Russia’s Successful Test of Bulava ICBM ‘Sends a Message to the West

(Photo by © Russian Defence Ministry)

(Photo by © Russian Defence Ministry)

Russia’s Yuri Dolgoruky nuclear-powered submarine launched a Bulava intercontinental ballistic missile (ICBM) on Monday from a submerged position in the Barents Sea. The missile’s mock warheads successfully hit their designated targets thousands of kilometers away, the Defense Ministry said in a statement.

“The Project 955 Borey-class strategic missile submarine Yuri Dolgoruky has successfully launched a Bulava intercontinental ballistic missile from the designated area in the Barents Sea towards the Kura test range in Kamchatka,” the statement added.

In an interview with Sputnik, military expert Viktor Baranets described the Bulava as “a very serious weapon.”
Launch of a Bulava SLBM

“The successful test of the sea-launched Bulava ICBM means that this project is moving ahead. It is a very serious and powerful weapon, and the more successful tests we have, the more willing our Navy will be to take on board this powerful weapon,” Baranets said.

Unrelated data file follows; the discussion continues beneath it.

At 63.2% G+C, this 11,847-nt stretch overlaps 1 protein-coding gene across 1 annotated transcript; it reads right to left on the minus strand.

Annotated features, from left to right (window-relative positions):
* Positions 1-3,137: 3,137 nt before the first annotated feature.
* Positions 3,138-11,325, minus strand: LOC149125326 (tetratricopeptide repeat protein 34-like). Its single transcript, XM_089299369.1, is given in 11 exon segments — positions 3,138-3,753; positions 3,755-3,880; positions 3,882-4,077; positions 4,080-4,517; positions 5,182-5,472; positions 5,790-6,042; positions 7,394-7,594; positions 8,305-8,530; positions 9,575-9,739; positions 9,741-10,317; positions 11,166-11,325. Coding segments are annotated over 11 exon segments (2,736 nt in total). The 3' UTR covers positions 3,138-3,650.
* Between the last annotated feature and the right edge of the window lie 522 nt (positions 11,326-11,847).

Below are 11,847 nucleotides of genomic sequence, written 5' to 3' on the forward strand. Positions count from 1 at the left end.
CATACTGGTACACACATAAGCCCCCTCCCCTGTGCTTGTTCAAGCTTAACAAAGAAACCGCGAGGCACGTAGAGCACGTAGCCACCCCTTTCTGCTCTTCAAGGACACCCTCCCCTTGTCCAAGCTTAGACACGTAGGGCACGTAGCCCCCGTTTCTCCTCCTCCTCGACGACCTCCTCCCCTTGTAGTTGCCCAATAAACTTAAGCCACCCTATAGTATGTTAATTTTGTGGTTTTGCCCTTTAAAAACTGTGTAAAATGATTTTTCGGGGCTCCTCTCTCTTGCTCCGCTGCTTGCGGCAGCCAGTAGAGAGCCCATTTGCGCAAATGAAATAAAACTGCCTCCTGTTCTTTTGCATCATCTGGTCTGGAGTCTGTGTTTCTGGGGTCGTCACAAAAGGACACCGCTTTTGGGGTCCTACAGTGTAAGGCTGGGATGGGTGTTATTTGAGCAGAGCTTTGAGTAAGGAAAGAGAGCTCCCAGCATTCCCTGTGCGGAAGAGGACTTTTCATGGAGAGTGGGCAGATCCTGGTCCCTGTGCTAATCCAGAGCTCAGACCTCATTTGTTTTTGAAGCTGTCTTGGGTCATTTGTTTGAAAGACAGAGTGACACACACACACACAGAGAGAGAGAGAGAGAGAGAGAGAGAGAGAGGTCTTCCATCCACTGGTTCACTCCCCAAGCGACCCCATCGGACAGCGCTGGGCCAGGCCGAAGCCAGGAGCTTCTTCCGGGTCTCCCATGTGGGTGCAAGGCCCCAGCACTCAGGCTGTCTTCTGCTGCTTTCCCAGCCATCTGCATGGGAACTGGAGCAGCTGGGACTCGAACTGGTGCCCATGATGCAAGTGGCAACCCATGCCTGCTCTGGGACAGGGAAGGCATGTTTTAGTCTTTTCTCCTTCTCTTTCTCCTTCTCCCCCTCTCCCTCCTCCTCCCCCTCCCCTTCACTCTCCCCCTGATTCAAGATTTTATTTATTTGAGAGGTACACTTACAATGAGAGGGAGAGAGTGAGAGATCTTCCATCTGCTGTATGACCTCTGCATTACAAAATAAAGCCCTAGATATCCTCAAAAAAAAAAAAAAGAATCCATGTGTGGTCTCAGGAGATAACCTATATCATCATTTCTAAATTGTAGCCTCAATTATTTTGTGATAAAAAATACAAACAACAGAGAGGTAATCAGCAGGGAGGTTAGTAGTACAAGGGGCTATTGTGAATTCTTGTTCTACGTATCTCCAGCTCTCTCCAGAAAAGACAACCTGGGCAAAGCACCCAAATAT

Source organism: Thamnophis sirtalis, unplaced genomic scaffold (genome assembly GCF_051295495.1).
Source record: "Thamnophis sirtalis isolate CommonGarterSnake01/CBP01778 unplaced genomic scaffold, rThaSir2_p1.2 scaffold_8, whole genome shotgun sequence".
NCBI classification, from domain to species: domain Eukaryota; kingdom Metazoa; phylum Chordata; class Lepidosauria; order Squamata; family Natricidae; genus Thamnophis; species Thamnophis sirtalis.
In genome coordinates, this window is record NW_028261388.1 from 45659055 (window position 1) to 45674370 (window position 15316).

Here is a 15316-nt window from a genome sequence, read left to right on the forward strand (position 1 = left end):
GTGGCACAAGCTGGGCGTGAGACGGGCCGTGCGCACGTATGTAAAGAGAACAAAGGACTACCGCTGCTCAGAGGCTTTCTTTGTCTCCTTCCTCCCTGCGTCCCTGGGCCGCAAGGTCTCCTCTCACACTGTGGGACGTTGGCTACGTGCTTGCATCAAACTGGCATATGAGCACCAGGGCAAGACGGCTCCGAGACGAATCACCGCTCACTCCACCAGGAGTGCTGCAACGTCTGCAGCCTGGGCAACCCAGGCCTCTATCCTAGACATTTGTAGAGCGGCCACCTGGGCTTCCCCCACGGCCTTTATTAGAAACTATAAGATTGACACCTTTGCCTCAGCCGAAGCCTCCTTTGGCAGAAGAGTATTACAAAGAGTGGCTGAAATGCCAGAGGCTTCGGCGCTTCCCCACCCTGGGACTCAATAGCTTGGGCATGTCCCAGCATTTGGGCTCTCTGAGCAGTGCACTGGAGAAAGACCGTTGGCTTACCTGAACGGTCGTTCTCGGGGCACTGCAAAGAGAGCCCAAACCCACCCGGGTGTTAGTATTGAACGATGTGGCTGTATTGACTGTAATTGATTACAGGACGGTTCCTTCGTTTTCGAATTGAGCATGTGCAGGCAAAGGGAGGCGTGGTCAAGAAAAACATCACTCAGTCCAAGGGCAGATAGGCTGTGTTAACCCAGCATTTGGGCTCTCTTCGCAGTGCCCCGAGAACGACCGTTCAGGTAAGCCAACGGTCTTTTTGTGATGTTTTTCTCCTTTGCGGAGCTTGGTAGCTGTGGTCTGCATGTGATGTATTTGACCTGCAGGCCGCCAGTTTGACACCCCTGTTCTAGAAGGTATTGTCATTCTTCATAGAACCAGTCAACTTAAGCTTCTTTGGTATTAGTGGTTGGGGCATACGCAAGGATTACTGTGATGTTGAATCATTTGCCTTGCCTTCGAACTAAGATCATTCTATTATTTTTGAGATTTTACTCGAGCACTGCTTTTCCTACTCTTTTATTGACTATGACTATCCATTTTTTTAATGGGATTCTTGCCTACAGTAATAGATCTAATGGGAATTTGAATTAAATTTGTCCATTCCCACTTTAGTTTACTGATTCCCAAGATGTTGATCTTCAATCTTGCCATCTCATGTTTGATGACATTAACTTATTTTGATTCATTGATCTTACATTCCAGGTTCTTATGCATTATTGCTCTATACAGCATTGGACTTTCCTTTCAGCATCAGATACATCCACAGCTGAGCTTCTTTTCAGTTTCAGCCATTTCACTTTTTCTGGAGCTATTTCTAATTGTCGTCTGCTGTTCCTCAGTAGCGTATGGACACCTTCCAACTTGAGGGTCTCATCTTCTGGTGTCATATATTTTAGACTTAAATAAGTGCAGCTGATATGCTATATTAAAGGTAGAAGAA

He added that the tests of the Bulava ICBM were being closely watched by the West.

“I think that [Monday’s launch] sends a message to the West that Russia keeps its Armed Forces in a high degree of combat readiness and that the Navy is being armed with advanced new weapons,” Viktor Baranets noted.

The R-30 Bulava is a solid-fuel ballistic missile developed expressly for Project 955 submarines. It carries 10 warheads of 150 kilotons each, and has a range of 8,000 kilometers (5,000 miles).

Borey-Class Strategic Submarine Yuri Dolgoruky
Kamchatka on Track to Host Borey-Class Nuclear Subs by October  (© Photo: “Sevmash” Press Service)

Floated out in 2009, the Yuri Dolgoruky is the lead vessel of the Project 955 Borey-class of nuclear-powered ballistic missile submarines. It is 170 meters long, has a displacement of 24,000 tons and can carry up to 16 Bulava-30 ballistic missiles.The fourth-generation Borey and Borey-A submarine missile cruisers armed with Bulava ICBMs are designated to become the backbone of Russia’s sea-based strategic nuclear forces in the coming decades.

Russia currently has three such submarines, and five more are under construction to join the Russian Navy before 2020.

Source: SPUTNIK Russia News ( – 27 June 2017

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